Dr Charlotte Edling

Research Officer (Molecular Biology)

Academic and research departments

School of Veterinary Medicine.


Ibrahim T. Fazmin, Zakaria Achercouk, Charlotte E. Edling, Asri Said, Kamalan Jeevaratnam (2020)Circulating microrna as a biomarker for coronary artery disease, In: Biomolecules (Basel, Switzerland)10(10)1354pp. 1-21 Mdpi

Coronary artery disease (CAD) is the leading cause of sudden cardiac death in adults, and new methods of predicting disease and risk-stratifying patients will help guide intervention in order to reduce this burden. Current CAD detection involves multiple modalities, but the consideration of other biomarkers will help improve reliability. The aim of this narrative review is to help researchers and clinicians appreciate the growing relevance of miRNA in CAD and its potential as a biomarker, and also to suggest useful miRNA that may be targets for future study. We sourced information from several databases, namely PubMed, Scopus, and Google Scholar, when collating evidentiary information. MicroRNAs (miRNA) are short, noncoding RNAs that are relevant in cardiovascular physiology and pathophysiology, playing roles in cardiac hypertrophy, maintenance of vascular tone, and responses to vascular injury. CAD is associated with changes in miRNA expression profiles, and so are its risk factors, such as abnormal lipid metabolism and inflammation. Thus, they may potentially be biomarkers of CAD. Nevertheless, there are limitations in using miRNA. These include cost and the presence of several confounding factors that may affect miRNA profiles. Furthermore, there is difficulty in the normalisation of miRNA values between published studies, due to pre-analytical variations in samples.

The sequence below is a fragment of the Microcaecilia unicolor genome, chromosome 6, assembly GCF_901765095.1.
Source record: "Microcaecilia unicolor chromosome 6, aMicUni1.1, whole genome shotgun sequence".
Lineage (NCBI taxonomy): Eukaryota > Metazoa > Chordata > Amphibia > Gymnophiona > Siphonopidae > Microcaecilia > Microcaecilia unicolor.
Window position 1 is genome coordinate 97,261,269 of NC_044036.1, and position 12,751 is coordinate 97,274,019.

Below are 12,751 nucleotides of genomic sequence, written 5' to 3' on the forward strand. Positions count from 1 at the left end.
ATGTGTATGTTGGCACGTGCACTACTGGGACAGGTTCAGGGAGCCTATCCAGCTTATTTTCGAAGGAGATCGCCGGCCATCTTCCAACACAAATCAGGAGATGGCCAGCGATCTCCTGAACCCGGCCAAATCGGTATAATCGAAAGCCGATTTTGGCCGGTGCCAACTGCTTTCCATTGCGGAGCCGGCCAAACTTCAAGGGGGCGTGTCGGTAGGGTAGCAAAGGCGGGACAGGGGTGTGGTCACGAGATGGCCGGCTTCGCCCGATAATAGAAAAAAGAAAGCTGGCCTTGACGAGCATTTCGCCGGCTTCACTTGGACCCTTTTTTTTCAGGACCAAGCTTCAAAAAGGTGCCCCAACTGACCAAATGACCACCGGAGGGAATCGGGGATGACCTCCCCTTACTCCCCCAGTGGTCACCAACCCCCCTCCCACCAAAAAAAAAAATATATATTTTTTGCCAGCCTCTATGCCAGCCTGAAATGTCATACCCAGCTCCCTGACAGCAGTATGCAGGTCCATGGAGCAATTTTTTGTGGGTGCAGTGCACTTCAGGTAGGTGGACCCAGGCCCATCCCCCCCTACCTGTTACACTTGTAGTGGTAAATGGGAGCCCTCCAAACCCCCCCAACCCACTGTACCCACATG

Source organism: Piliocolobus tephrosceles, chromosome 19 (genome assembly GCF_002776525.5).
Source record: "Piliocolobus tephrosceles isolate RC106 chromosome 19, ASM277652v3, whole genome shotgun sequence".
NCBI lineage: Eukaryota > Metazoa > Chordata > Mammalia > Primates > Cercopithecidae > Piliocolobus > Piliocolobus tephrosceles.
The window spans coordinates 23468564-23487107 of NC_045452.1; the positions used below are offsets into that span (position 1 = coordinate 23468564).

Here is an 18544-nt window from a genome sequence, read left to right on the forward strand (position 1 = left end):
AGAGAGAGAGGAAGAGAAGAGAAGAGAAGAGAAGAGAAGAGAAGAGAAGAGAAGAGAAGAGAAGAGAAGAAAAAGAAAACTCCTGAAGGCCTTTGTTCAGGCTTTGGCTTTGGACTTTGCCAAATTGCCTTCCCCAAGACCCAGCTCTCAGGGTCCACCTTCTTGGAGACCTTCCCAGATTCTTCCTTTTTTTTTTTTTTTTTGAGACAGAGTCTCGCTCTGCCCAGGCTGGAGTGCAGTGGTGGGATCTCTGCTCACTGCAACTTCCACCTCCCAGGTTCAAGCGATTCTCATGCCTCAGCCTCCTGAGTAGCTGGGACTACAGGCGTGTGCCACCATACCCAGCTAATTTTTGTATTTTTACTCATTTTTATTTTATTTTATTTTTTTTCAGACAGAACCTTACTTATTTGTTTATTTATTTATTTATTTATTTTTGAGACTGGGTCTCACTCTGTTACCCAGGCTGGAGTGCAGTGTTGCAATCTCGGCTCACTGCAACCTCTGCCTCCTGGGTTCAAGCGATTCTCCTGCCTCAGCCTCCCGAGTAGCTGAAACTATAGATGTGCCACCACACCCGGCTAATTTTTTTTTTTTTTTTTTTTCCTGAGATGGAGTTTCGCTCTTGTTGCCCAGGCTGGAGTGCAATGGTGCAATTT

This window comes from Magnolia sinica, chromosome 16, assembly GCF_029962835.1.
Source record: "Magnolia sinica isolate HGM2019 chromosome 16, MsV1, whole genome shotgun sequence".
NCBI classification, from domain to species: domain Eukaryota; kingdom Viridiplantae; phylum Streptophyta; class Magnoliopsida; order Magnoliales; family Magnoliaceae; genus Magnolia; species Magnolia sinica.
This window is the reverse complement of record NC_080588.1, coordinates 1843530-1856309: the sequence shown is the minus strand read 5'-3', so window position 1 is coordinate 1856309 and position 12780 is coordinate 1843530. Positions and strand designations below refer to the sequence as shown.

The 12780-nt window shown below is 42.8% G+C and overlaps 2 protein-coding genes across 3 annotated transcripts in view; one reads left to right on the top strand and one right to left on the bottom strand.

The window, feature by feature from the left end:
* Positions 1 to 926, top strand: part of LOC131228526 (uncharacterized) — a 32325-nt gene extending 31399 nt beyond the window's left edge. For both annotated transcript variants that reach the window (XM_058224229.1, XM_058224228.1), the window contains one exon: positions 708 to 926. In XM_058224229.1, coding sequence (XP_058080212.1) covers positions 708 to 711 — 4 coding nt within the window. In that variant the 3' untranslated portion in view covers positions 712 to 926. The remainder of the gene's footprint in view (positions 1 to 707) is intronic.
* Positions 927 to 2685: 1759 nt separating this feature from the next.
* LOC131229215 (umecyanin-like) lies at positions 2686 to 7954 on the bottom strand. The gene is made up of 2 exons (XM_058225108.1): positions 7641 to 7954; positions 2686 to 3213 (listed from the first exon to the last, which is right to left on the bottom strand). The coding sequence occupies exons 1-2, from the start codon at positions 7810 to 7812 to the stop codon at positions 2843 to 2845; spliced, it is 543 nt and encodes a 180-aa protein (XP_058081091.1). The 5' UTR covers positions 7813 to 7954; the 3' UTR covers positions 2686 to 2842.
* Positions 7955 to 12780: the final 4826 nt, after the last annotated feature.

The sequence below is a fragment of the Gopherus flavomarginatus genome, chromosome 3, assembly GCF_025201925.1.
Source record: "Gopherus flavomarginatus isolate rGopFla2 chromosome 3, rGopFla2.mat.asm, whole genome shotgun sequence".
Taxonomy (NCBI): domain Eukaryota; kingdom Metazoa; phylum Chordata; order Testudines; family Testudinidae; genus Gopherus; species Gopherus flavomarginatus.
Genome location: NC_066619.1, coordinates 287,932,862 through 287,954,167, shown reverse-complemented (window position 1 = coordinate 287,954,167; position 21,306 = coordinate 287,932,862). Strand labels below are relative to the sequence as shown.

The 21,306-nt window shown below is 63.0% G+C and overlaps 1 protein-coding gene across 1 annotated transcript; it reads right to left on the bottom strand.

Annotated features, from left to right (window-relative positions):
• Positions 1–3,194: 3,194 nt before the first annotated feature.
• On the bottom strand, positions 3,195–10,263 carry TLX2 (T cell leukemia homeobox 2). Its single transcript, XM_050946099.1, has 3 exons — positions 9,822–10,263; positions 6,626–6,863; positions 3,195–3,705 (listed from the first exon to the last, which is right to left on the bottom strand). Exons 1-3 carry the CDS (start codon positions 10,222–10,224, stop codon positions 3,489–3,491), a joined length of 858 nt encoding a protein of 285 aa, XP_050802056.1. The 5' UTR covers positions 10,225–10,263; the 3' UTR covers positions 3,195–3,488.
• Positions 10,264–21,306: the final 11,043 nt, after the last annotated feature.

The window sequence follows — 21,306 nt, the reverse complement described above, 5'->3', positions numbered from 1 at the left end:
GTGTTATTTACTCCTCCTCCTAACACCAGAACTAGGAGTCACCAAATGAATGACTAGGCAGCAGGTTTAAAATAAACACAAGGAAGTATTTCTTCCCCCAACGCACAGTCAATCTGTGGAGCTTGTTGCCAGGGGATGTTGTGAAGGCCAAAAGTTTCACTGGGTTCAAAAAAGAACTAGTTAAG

Nathalie Ringström, Charlotte Edling, Giovanna Nalesso, Kamalan Jeevaratnam (2023)Framing Heartaches: The Cardiac ECM and the Effects of Age, In: International journal of molecular sciences24(5)4713

The cardiac extracellular matrix (ECM) is involved in several pathological conditions, and age itself is also associated with certain changes in the heart: it gets larger and stiffer, and it develops an increased risk of abnormal intrinsic rhythm. This, therefore, makes conditions such as atrial arrythmia more common. Many of these changes are directly related to the ECM, yet the proteomic composition of the ECM and how it changes with age is not fully resolved. The limited research progress in this field is mainly due to the intrinsic challenges in unravelling tightly bound cardiac proteomic components and also the time-consuming and costly dependency on animal models. This review aims to give an overview of the composition of the cardiac ECM, how different components aid the function of the healthy heart, how the ECM is remodelled and how it is affected by ageing.